The work of artists Dan Barry and Jon MacNair come together for “Captive Illusions” at Stranger Factory this month. “Together,” the gallery says, “the duo create a show that sends the viewer into surreal and playful worlds with characters that come to life in warm color schemes.” Barry was last featured on HiFructose.com here, and MacNair was most recently mentioned here.
In Brian Blomerth’s recently released book, “Bicycle Day,” the illustrator chronicles the first-ever ingestion of LSD by Swiss chemist Albert Hofmann. The tale combines a loyal account of the 1943 acid trip with Blomerth’s beloved style, which has been featured in previous comics and zines—as well as album covers and other outlets.
Illustrator Chrigel Farner has a knack for chaos. His enormous scenes move between writhing armies of characters or solitary giants. The Berlin artist’s practice encompasses editorial illustration, comics, and gallery art. Farner’s style recalls both the wild characters of classical animation and the detailed world-building of Moebius.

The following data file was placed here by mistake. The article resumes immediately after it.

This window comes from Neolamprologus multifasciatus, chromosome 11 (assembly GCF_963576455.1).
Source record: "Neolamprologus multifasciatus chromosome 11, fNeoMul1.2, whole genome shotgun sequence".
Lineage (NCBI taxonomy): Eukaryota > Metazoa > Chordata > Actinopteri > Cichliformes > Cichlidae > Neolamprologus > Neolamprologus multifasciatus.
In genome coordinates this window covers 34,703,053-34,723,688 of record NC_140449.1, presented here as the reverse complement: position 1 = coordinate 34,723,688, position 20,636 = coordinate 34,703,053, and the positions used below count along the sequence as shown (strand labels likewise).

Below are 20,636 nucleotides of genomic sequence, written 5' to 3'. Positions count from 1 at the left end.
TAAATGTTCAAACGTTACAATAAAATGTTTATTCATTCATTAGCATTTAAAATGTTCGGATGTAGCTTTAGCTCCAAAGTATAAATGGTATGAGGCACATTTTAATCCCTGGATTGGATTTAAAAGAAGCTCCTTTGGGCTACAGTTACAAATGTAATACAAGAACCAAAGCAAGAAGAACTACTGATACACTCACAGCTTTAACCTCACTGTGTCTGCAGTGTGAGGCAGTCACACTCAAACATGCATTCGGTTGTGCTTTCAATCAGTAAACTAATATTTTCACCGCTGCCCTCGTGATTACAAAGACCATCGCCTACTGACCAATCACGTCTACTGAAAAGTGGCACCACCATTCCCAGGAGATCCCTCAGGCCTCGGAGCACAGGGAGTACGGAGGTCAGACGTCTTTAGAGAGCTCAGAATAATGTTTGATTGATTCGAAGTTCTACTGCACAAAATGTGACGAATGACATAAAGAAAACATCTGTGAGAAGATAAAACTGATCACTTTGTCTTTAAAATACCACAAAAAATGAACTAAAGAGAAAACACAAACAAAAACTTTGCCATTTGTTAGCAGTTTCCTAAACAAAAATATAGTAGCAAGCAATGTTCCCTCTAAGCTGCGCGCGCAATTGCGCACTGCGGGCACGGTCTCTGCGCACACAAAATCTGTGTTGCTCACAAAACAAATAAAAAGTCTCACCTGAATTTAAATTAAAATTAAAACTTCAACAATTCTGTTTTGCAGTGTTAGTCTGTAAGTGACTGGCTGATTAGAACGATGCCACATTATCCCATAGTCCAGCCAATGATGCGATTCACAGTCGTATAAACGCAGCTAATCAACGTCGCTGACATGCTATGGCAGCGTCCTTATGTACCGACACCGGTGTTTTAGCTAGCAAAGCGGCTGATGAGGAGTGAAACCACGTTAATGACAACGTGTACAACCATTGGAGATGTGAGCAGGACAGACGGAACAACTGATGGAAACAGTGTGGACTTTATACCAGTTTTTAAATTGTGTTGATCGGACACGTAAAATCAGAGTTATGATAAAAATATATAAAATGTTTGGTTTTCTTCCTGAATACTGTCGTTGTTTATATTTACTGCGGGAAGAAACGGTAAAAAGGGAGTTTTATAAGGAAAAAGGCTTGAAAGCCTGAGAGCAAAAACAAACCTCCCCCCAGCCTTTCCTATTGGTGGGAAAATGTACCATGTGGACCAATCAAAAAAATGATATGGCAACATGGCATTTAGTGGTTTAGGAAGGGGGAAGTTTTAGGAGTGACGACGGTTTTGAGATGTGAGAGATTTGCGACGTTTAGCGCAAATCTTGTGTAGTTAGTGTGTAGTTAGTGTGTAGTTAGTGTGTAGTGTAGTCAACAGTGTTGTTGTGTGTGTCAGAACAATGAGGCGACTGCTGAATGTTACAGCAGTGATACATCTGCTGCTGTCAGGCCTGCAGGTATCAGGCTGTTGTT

Even when taken out of narrative context, the illustrations of Nicolás Arispe captivate viewers. The Buenos Aires artist has crafted comics, books, album covers, magazine illustrations, animation storyboard, and much more. He’s known, in particular, for his anthropomorphic characters and fantastical settings, all tackling decidedly human and emotional stories.
Though the creatures of Claudio Romo are bizarre and at times, frightening, the illustrator’s distinct linework gives each a certain elegance. The Chile-based artist has produced a number of books carrying his strange monsters and plantlife (among them, the beautifully titled “The Book of Imprudent Flora”). Through often carrying no specific timeline, his practice has also extended into the futuristic, as evidenced below.
In the series “Marquees Tropica,” illustrator Ardneks crafted works “reflecting different stages” of his personal life, with each completed with a single song on repeat. The result is a set of vibrant, wild works packed with details to decipher. The artist’s practice has included album covers for multiple acts, but this series takes a decidedly intimate slant, as compared to those pieces. The above work, titled “COASTAL JUiCEBOX” was made alongside the tune
“風の回廊(コリドー)” by Tatsuro Yamashita.